Sunday, October 13 G 11:00 Movement in Decorative Arts. Deborah Krohn G 1:00 How Did They Do That? Medieval Manuscript Illumination. Medieval Art Galleries Tuesday, October 15 G 11:00 Moving through the Day: Art and the Everyday. Jacqueline Terrassa G 2:30 Gallery Talk and Demonstration— Roentgen Furniture. Gallery 553 Wednesday, October 16 G 11:00 Stillness and Movement in American Landscape Painting. Alice Schwarz L 2:00 Dr. Albert Barnes and the Barnes Collection. Marlene Barasch Strauss considers how Barnes assembled his collection during the Great Depression in the United States. $30. GRR <30 L 6:00 Adam Gopnik and Alain de Botton celebrate the centenary of the first publication of Proust’s In Search of Lost Time. Part of the series 1913: the World Implodes. $30. GRR <30 L 6:00 Interwoven Globe. Curators and scholars discuss the relationship between the textile trade, industry, and world economics. $30. BJSLH <30 Thursday, October 17 G 10:30 Exhibition Tour—Balthus: Cats and Girls. Rachel Nelson. EE L 11:00 Patriots, Pashas, and Peasants. Kathryn Calley Galitz, Museum educator, on Channel Crossings: British Influences in French Painting, 1820–1840. $30. GRR <30 Friday, October 18 G 2:00 Conversation with a Conservator—Cover for L’Estampe Originale by Toulouse-Lautrec. Lisa Conte G 6:30 Drop-in Drawing—Space and Atmosphere: European Paintings. Gallery 638 G 6:30–8:00 Friday Evening Gallery Event—The Beer Tour and the Wine Tour. Chart your own path as you experience the New European Paintings Galleries, 1250–1800 on a visual tasting tour along the beer and wine routes. Meets in Gallery 600.

Saturday, October 19 L 10:00–6:00 TEDxMet. x= independently organized TED event. A daylong celebration of signature buildings, singular stories, modern lives, and medieval beliefs, featuring speakers and performers from a range of disciplines. $100. GRR G 11:00 Cross-Cultural Movement in Mesoamerican Art. Taryn Matusik G 2:15 Arts of the Ancient Americas. Debra Cole ASL No voice interpretation G 7:00 Movement in European Paintings. Page Knox. Limited to 30 people; tickets are distributed 15 minutes prior at Vélez Blanco Patio. Sunday, October 20 G 11:00 Bodies in Motion: Degas’s Dancers and Bathers. Molly Kysar G 1:00–4:00 Sunday Studio—Stone and Metal: Etruscan Art. Gallery 170, 1st floor mezzanine Sunday at the Met—Artists and Amateurs: Etching in EighteenthCentury France L

3:00 What distinguishes an amateur from a professional printmaker artist? When is a copy not a copy? Discover the answers in the context of 18th-century France with Jonathan Bober, Rena Hoisington, and Perrin Stein. GRR

Tuesday, October 22 G 11:00 Moving West: 19th-Century American Painting. Karen Plemons Wednesday, October 23 G 10:30 Exhibition Tour—EighteenthCentury Pastels. Marjorie Shelley. EE M 11:00 SUP, SU, FA/DU Members lecture, Balthus: Cats and Girls L 6:00 Adam Gopnik and Kwame Anthony Appiah. Untangling the moment when America and Europe became aware of Africa as a generative force, and the continuing impact of this awareness. Part of the series 1913: The World Implodes. $30. GRR <30 Thursday, October 24 G 10:30 Metalwork in Medieval Treasures from Hildesheim. Peter Barnet and Pete Dandridge. EE L 11:00 My Met: Curator Keith Christiansen on the recent reinstallation of the European Paintings collection. $30. GRR <30 L 6:00 Masterworks from the Met: Jerrilynn D. Dodds explores Velázquez (The Supper at Emmaus, 1622–23) $30. GRR <30 General Information: 212-535-7710 | 15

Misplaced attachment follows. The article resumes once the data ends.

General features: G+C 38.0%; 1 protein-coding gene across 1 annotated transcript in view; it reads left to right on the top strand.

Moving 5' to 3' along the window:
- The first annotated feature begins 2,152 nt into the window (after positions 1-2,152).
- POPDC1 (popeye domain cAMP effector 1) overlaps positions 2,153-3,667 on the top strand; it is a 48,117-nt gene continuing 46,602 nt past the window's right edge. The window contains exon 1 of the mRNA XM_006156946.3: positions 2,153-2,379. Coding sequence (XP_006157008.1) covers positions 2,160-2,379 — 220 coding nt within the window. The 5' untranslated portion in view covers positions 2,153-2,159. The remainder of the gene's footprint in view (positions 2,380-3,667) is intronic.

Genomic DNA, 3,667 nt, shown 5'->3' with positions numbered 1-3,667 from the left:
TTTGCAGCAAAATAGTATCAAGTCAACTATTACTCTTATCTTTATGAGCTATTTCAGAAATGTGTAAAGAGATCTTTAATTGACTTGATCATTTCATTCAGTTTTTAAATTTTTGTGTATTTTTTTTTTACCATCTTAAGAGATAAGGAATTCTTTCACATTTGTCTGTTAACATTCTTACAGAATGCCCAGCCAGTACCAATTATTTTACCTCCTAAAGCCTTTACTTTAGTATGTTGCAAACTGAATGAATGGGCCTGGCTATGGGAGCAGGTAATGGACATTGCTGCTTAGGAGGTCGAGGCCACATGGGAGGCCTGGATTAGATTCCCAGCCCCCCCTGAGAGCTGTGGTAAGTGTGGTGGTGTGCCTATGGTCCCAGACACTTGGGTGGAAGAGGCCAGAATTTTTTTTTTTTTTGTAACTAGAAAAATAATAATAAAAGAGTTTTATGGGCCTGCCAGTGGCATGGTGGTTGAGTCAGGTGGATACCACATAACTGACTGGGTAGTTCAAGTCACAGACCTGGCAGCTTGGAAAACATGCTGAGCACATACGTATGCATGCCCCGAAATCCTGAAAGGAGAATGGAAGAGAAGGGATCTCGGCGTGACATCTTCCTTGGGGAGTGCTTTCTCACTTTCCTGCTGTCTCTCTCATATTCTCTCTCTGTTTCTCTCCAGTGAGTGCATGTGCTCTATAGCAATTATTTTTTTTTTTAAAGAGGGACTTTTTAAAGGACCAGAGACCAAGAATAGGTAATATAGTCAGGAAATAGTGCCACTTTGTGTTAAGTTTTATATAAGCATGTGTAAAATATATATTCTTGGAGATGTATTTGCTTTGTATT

October / November Programs Friday, October 25 G 10:30 American Textiles in Interwoven Globe. Amelia Peck. Limited to 25 people; tickets are distributed 15 minutes prior at EE. G 6:30 Artists on Artworks—Kate Loudoun-Shand. Limited to 25 people; tickets are distributed 30 minutes prior at Vélez Blanco Patio. G 7:00 The Observant Eye—Movement and Narrative in European Still-Life Painting. See box on page 12. CFH Saturday, October 26 G 10:30 Chinese and Japanese Textiles in Interwoven Globe. Joyce Denney. Limited to 25 people; tickets are distributed 15 minutes prior at EE. G 7:00 Movement and Meaning: The Art of Dance. Lauren Ebin Sunday, October 27 G 11:00 The Moving Eye: Pattern in Islamic Art. Richard Turnbull M 1:00 SUP, SU, FA/DU Members lecture, Balthus: Cats and Girls Sunday at the Met—Pioneering Globalism: Africa, Oceania, and the Americas and the Rockefeller Legacy L

3:00 Consider how three landmark creations by artists from Africa, Oceania, and the Americas given by Nelson Rockefeller to the Metropolitan revolutionized the canon of art history from the perspective of artists, critics, and curators. GRR

Tuesday, October 29 M 10:00–4:15 SUP, SU Members. Preview of Silla: Korea’s Golden Kingdom G 11:00 Stillness and Movement in American Landscape Painting. Alice Schwarz Wednesday, October 30 M 10:00–4:15 SUP, SU, FA/DU, IN Members. Preview of Silla: Korea’s Golden Kingdom G 11:00 Beyond the Mask: Movement and the African Masquerade. Kristen Windmuller-Luna Thursday, October 31 M 10:00–4:15 SUP, SU, FA/DU, IN Members. Preview of Silla: Korea’s Golden Kingdom G 11:00 Exhibition Tour—Masterpieces of Tibetan and Nepalese Art. Tinley Fynn. EE

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Friday, November 1 M 10:00–8:15 SUP, SU, FA/DU, IN Members. Preview of Silla: Korea’s Golden Kingdom G 2:00 Conversation with Research Scientists—Two Paintings by Francesco Granacci. Julie Arslanoglu and Silvia Centeno L 4:00 Friday Focus—In and Out of the Light: Bouguereau’s Nymphs and Satyr. Sarah Lees, Sterling and Francine Clark Art Institute. BJSLH G 6:30 Movement in European Paintings. Page Knox. Limited to 30 people; tickets are distributed 15 minutes prior at Vélez Blanco Patio. G 6:30 Drop-in Drawing—Proportions: Chinese Art. Gallery 208 C 7:00 Calder Quartet, Bartók Quartet Cycle 3 and 4, with newly arranged compositions performed by David Longstreth of Dirty Projectors. $40. GRR <30 Saturday, November 2 M 10:00–8:15 SUP, SU, FA/DU, IN Members. Preview of Silla: Korea’s Golden Kingdom G 2:00–4:00 Bodies in Motion: Exploring European Sculpture. ASL No voice interpretation. Uris Center for Education G 7:00 Bodies in Motion: Egyptian and Greek Figures. Marissa Schlesinger C 7:00 American Contemporary Music Ensemble (ACME). Arnold Schoenberg’s Pierrot Lunaire (1912) and new work (TBD, 2013). Part of the series 1913: The World Implodes. $40. GRR <30